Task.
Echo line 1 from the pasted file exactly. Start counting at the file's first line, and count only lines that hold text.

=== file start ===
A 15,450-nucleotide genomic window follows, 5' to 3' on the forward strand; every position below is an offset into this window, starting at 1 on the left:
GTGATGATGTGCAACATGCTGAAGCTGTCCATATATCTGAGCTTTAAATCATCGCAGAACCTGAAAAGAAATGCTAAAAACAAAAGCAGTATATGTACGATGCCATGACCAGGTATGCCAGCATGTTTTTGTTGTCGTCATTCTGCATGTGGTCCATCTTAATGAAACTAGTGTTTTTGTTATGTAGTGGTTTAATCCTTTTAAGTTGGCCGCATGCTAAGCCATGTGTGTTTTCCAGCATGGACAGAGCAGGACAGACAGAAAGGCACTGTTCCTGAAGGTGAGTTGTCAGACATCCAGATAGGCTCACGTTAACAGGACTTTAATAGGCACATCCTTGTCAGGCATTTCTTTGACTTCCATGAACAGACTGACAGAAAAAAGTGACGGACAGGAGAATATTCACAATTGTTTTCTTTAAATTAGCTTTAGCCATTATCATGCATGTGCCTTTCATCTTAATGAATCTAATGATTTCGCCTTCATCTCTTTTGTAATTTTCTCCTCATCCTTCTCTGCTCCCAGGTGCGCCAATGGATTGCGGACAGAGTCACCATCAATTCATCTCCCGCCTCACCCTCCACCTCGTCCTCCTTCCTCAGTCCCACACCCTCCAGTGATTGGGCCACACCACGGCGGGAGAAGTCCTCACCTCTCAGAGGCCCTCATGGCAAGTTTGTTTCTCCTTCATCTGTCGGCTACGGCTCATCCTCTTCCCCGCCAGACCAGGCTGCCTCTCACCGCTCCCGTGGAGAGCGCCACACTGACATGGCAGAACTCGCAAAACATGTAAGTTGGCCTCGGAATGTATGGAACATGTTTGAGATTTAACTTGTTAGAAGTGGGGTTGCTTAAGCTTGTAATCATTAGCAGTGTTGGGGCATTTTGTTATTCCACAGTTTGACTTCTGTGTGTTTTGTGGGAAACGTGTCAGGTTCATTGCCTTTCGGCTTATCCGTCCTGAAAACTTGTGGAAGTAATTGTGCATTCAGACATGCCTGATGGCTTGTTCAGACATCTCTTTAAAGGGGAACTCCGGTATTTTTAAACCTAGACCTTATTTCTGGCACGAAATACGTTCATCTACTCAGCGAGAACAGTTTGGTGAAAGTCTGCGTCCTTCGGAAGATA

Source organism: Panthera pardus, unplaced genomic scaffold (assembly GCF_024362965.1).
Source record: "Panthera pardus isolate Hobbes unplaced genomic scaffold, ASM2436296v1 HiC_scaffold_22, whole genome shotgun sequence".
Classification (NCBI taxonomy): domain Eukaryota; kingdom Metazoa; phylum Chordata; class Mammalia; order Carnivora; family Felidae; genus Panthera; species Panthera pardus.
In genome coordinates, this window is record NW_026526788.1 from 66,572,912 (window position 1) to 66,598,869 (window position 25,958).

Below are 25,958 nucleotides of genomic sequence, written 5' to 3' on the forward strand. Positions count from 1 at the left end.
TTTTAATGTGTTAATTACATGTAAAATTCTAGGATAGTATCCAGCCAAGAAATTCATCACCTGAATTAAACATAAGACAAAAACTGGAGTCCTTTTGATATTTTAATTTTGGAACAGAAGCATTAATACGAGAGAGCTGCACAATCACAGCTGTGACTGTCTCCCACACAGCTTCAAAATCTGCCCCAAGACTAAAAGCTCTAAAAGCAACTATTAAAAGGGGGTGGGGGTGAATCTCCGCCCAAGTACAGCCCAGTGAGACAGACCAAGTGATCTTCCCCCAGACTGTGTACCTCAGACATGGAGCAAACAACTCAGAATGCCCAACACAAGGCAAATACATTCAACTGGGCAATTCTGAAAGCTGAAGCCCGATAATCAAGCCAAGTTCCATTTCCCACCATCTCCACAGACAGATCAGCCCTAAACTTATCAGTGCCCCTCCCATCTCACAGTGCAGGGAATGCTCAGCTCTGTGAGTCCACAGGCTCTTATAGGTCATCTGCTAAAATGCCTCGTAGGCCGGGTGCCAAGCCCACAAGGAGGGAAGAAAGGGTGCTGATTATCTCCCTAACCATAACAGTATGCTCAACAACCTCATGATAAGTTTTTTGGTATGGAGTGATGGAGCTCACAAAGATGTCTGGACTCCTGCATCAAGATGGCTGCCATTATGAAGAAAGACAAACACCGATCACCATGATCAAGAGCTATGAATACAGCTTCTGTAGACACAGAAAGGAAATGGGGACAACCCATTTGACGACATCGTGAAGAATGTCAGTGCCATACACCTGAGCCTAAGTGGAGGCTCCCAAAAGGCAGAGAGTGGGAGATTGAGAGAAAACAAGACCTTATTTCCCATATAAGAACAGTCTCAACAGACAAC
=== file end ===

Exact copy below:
A 15,450-nucleotide genomic window follows, 5' to 3' on the forward strand; every position below is an offset into this window, starting at 1 on the left: